The UK’s budget watchdog has revised sharply higher its projections for the cost of the government’s response to the coronavirus crisis and warned the country remains on track for its worst economic slump in 300 years.
The OBR, which is independent of government, published a set of scenarios created to measure the potential hit to output, jobs and public finances over the medium term from COVID-19.
They suggested UK output could shrink by up to 14.3% this year, in the worst case, with the economy not recovering to pre-crisis levels until 2024.
Even under its most optimistic scenario, the OBR sees gross domestic product (GDP) declining by 10.6% this year – the worst performance for 300 years.
The central scenario saw 2020 output falling by 12.4%, with the jobless rate peaking at 11.4%. It currently stands at 3.9% for the three months to April.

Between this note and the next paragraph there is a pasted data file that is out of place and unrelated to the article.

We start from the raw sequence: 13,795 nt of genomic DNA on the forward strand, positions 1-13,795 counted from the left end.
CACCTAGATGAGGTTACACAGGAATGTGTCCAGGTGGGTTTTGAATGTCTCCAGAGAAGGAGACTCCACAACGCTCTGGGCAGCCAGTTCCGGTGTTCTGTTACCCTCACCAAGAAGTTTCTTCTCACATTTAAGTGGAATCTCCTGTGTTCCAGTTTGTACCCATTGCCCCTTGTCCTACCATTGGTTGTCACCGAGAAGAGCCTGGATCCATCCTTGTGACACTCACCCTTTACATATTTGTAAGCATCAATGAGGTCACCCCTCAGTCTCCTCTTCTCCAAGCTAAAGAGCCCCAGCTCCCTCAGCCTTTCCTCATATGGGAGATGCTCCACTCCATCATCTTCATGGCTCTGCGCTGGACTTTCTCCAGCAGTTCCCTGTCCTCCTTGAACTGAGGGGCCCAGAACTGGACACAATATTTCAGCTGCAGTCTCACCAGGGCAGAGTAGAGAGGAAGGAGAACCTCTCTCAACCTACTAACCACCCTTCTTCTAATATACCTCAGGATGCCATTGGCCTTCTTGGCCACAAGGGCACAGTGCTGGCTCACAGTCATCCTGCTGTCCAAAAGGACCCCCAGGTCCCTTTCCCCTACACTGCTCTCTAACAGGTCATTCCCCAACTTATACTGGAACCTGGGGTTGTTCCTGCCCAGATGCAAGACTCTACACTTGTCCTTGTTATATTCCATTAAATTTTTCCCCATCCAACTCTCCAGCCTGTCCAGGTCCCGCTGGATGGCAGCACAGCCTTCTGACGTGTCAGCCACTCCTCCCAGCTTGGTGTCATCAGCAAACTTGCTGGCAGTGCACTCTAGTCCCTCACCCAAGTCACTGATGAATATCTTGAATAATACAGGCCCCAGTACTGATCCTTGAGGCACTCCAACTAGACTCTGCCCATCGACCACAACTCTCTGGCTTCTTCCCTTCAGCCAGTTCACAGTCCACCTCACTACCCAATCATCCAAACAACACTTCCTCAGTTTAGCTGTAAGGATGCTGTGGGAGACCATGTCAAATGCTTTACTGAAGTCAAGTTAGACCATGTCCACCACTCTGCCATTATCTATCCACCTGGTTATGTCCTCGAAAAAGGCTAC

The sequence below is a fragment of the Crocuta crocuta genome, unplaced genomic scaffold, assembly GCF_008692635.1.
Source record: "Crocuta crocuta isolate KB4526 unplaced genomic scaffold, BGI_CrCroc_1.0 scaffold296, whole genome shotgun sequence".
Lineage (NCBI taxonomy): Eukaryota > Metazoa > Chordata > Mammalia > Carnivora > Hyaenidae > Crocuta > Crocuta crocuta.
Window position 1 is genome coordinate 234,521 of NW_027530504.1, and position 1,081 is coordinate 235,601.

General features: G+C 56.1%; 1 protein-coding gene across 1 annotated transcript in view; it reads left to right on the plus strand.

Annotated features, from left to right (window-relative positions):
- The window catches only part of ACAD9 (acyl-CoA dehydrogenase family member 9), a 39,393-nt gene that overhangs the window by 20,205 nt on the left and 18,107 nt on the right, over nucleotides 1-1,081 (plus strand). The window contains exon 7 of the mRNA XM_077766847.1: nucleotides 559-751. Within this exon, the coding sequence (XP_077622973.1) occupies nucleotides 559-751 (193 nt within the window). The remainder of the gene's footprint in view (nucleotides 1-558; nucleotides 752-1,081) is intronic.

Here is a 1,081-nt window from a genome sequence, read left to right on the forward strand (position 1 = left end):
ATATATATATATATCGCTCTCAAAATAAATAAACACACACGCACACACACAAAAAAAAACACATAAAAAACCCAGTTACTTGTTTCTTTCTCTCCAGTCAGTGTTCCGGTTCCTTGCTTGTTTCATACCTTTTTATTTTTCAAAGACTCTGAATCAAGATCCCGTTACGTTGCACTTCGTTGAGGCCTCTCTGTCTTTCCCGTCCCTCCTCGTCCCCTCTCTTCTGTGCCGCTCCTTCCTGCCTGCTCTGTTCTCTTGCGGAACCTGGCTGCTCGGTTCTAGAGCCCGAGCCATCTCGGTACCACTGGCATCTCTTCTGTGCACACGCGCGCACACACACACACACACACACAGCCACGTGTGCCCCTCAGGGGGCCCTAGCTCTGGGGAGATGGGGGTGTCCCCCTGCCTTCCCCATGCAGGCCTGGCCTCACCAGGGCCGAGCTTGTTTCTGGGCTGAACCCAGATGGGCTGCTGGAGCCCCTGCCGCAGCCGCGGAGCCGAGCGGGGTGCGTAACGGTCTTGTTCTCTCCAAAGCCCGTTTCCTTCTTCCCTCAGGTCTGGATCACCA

Crucially, the OBR said its economic scenarios did not take into account the effects of the additional measures announced by the chancellor last week.
The budget body said they would have had a “material effect” on its findings, but came in too late to be included in Tuesday’s report.
Its findings were released just hours after official figures showed the economy remained a quarter below pre-crisis levels in May, amid a tepid fightback from lockdown measures.
Manufacturing and online retail accounted for the improvement.
The OBR said it was likely that taxes would have to rise and/or spending be cut sharply to help account for an “unprecedented” surge in peacetime net borrowing – above £300bn under its central scenario.
Shadow chancellor Anneliese Dodds said of the OBR’s virus response estimate: “This OBR analysis is very worrying.
“Unless the government takes urgent action, the UK’s unemployment crisis is going to get much worse.
“The chancellor must now listen to calls from Labour, business and trade unions and make the Job Retention Scheme live up to its name. Instead of withdrawing support across the piece, he must target it to sectors where it’s needed most.
“If he doesn’t act, even more people run the risk of being thrown into the misery of unemployment and our economy will continue to suffer.”